Persona 5 Review
Uses its social aspects as the main foundation, while building on turn-based combat to great effect
I have two friends who played Persona 4 and 5, respectively. They’re both firmly entrenched in the more western-side of gaming. Persona 4, unexpectedly, became one of the first friend’s favourite games. The second friend that started playing Persona 5 messaged me the day he got the game, asking "It’s been over two hours and I’ve only had two battles so far. Is this normal?"
Persona can be pretty divisive—the gaming equivalent of Marmite—if you don’t quite know what you’re getting yourself into. And Atlus’ Shin Megami Tensei: Persona series of games has certainly grown in popularity in Japan, and has over the recent years rubbed off on the west. It’s a JRPG series with its feet planted in the "role playing" aspect of the acronym. Persona 5 is a game that uses its social aspects as its main foundation, while building on its turn-based combat to great effect.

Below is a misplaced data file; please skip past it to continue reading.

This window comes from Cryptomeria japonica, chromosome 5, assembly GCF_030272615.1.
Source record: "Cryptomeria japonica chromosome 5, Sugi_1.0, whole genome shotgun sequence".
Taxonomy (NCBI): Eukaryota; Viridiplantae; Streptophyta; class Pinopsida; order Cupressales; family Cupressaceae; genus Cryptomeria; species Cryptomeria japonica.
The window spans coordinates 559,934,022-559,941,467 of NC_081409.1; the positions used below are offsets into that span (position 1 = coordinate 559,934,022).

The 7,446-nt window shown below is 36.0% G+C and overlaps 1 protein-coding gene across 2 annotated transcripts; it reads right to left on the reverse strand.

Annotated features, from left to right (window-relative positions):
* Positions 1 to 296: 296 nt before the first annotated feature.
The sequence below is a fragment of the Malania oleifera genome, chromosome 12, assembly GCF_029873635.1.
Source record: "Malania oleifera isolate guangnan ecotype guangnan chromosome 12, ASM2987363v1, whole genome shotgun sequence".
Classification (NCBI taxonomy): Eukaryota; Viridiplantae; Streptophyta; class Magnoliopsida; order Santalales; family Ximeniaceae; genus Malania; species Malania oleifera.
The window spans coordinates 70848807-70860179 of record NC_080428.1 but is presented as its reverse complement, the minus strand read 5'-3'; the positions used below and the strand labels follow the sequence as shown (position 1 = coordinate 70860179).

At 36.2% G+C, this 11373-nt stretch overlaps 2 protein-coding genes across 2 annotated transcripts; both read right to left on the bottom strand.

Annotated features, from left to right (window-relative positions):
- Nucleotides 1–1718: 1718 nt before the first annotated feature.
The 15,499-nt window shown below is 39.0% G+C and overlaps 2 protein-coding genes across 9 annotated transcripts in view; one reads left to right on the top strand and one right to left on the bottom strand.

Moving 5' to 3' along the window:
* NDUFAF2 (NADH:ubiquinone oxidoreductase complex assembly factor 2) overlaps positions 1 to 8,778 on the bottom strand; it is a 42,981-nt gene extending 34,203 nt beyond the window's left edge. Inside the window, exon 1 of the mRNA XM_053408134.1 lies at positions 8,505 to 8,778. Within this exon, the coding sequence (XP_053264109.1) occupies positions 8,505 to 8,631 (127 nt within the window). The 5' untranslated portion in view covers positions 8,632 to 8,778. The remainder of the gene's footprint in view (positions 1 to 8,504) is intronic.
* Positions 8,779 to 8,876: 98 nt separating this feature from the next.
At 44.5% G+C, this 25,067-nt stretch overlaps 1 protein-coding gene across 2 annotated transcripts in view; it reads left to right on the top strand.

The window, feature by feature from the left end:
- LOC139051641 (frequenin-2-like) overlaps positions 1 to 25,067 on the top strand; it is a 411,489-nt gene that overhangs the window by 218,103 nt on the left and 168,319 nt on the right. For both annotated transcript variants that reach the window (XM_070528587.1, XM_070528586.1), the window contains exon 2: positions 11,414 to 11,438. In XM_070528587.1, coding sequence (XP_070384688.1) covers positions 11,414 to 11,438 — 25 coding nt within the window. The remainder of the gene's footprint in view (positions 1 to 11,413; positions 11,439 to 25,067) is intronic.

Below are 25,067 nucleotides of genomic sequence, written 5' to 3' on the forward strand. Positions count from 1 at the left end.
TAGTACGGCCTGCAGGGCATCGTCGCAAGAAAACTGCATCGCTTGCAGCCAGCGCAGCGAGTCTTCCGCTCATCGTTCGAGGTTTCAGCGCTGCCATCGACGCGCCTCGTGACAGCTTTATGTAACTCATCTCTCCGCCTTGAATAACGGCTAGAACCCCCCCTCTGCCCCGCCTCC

In Persona 5, you are a nameless teenage protagonist who has just found himself in a new social environment, as is typical of the series. This time, it’s after an altercation with a powerful, corrupt politician. With a growing reputation as a reckless youth, you have to adapt to life in a new city, balancing your school commitments and double-life as a thief capable of infiltrating the Metaverse, a realm built from people’s emotions. As the newly dubbed "Phantom Thieves of Hearts", you and your merry band have the ability to steal a target’s "heart", an object in the real world that they deeply cherish. By successfully pilfering said item, you galvanize a change of heart in the mark. From small targets—the first being your high school’s gym teacher—you slowly work your way up the social food chain to your biggest and most dangerous score. To help you in this quest, you can recruit various confidants and harness the power of Personas, which bestow you with magical abilities.